Dominion: Portraits of Animals in Captivity
Like many people, I grew up with a fascination for animals. Storybooks, cartoons, puppet shows; our culture fosters the whimsical fantasy that animals are our friends. The truth is much darker. Animals are commodities that we use for food, clothing, labor, and entertainment. The Old Testament gave man a pretext for using animals to suit his needs. Modern civilization developed in ways to shield us from the cruelty and neglect with which we treat our fellow creatures. Today, attitudes are changing, due in large part to the long campaign of animal welfare groups that have worked to expose and question our exploitation of animals.
In each of my images, an animal has been removed from its natural environment and placed in a human space where it does not belong. The longing to be elsewhere is clear from the animal's confinement and expression. Faded murals allude to a history of domestication and the way we can often fool ourselves into thinking of animals as extensions of our own needs and emotions. These animals are not at home here. Nonetheless, there is a disturbing beauty in their isolation.
Darkness, destruction, cataclysm; the visual narrative of Reckoning depicts tornadoes, floods, storms, fire, and melting glaciers, all of which are increasing in frequency as our climate warms. Deeper down, these scenes are also meant as a metaphor for a civilization in crisis.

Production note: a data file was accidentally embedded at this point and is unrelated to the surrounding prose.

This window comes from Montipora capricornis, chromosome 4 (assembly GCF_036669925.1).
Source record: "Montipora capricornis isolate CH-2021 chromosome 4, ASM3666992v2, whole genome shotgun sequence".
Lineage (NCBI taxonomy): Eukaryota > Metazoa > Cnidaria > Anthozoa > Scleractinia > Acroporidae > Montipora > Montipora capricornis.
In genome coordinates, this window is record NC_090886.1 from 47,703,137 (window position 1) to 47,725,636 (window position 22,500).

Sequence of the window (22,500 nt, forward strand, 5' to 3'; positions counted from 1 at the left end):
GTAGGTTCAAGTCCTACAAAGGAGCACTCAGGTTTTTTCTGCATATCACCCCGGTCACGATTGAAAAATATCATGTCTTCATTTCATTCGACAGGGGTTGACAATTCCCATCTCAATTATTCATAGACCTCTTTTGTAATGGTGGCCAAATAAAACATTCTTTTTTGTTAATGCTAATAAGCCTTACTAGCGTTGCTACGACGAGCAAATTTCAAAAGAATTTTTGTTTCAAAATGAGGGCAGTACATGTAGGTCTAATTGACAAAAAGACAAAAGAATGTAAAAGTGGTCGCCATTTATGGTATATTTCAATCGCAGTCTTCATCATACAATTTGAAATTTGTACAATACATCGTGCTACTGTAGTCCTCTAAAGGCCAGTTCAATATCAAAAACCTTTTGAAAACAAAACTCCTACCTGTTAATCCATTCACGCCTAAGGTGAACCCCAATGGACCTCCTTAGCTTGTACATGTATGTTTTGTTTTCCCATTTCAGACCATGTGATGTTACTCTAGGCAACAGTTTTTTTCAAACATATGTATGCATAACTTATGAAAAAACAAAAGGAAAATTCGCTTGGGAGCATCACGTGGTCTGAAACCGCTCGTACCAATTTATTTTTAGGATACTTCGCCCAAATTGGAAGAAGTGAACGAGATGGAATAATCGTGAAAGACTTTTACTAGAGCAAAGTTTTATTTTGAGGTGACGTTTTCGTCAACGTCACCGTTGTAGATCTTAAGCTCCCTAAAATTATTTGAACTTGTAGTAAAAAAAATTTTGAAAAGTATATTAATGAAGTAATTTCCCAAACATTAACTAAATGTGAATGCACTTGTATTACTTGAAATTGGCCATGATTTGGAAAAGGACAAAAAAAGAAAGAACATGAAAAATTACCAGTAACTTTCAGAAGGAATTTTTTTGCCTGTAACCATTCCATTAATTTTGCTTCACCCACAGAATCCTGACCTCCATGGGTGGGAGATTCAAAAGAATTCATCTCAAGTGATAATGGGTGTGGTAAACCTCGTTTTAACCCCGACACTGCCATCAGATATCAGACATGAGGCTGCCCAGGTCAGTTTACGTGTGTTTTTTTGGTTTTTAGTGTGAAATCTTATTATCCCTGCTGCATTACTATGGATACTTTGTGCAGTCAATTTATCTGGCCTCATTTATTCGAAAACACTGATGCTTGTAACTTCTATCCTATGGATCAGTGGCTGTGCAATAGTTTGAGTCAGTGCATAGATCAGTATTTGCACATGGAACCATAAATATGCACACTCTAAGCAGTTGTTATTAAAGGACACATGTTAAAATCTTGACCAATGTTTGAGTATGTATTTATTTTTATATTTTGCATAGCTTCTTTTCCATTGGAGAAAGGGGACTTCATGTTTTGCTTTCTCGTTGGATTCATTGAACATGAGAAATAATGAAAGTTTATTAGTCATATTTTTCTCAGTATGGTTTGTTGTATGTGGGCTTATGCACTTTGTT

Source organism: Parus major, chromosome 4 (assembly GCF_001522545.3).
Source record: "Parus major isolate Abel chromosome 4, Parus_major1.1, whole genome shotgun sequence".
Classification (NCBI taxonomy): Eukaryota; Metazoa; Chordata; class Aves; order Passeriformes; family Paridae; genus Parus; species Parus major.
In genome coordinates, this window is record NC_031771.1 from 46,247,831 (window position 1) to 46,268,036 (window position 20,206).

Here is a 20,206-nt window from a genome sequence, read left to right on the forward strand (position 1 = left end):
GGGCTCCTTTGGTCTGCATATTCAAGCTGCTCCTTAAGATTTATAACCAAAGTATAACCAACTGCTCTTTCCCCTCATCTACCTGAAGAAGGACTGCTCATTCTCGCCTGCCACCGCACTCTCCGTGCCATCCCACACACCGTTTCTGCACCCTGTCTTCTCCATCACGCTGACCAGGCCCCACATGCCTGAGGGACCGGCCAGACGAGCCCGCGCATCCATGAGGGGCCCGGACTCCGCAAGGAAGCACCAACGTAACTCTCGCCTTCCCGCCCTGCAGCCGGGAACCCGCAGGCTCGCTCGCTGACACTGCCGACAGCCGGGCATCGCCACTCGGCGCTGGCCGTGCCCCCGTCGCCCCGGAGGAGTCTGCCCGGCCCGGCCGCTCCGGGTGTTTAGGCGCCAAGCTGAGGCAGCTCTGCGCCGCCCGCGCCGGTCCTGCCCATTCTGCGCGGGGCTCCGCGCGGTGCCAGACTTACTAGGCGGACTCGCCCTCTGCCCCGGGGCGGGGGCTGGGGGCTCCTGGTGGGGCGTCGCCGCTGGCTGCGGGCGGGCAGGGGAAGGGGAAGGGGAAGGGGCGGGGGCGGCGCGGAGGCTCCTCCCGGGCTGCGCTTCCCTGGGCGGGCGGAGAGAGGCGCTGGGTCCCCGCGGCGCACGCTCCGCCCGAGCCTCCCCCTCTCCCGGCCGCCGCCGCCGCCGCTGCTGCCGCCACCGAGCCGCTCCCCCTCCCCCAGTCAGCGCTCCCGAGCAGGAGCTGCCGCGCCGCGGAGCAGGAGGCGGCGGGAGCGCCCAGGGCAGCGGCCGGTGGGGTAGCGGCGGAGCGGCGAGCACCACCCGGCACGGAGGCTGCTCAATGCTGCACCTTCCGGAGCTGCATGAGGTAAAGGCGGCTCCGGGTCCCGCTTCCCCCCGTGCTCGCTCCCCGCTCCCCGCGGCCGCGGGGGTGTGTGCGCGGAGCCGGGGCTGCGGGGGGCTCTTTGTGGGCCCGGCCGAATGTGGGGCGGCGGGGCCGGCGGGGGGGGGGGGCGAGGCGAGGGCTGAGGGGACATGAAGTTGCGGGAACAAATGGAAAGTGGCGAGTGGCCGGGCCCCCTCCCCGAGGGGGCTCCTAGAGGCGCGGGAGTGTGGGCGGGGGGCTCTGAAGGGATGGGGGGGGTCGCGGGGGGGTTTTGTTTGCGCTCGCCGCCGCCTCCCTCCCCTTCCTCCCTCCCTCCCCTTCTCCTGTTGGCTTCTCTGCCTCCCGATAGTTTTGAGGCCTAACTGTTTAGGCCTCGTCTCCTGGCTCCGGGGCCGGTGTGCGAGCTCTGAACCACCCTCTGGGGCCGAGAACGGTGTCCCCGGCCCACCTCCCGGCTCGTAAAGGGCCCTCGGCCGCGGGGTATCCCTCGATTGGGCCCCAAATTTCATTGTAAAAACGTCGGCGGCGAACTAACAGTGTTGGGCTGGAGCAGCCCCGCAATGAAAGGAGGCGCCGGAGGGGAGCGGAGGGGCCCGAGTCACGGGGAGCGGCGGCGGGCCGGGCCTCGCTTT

In addition to these scenes of disaster are photographs that show decaying structures and dying trees, as well as some that provide the hope of shelter and protection against these threats. Those images portray the beauty of nature, however ominous, to introduce the idea that there are still places where one can remain safe in the face calamity. I feel an emotional need to make this work as an expression of my anxiety about worldwide political, cultural, and environmental shifts, and the way in which our society seems to be unraveling, slowly but steadily, as the bar of civility drops.
Many of us were raised with this idea that if you do bad things you will be punished. It’s a way of teaching us to follow the rules of society and comport ourselves with civility. Recently, though, I’ve wondered if there might be a critical mass of people who don’t believe this at all; who instead feel they can do whatever they want as long as it doesn’t affect them, regardless of the consequences their actions might have for others. The title Reckoning comes from the notion that, at some point, we will have to pay a price for what we have done.
Carol Erb is a Los Angeles based artist who studied painting and drawing at The School of the Art Institute of Chicago and graduated with a BA from DePaul University. In 2013, the artist began using Photoshop to create constructed and staged realities using her own photographic material.
A 2017 Critical Mass Top 50, and 2016 Critical Mass Finalist, Carol was invited to Review Santa Fe. Her images have appeared in numerous exhibits at The Center for Fine Art Photography, Houston Center for Photography, Phoenix Art Museum, Photo Place Gallery, Vermont Center for Photography, and A. Smith Gallery. The artist’s work has been featured in Rfoto Folio, Square Magazine, BETA – Developments in Photography, Lenscratch, Adobe Create, and A Photo Editor.
Click on any of the thumbnail images to launch the viewer. You can then navigate forward and backward within the portfolio by clicking the left or right side of the enlarged image. Click the add to collection checkbox to automatically add an image to your collection. Image tags or search engine keywords appear below the collections' checkbox and each word or phrase is a link to potentially more image matches.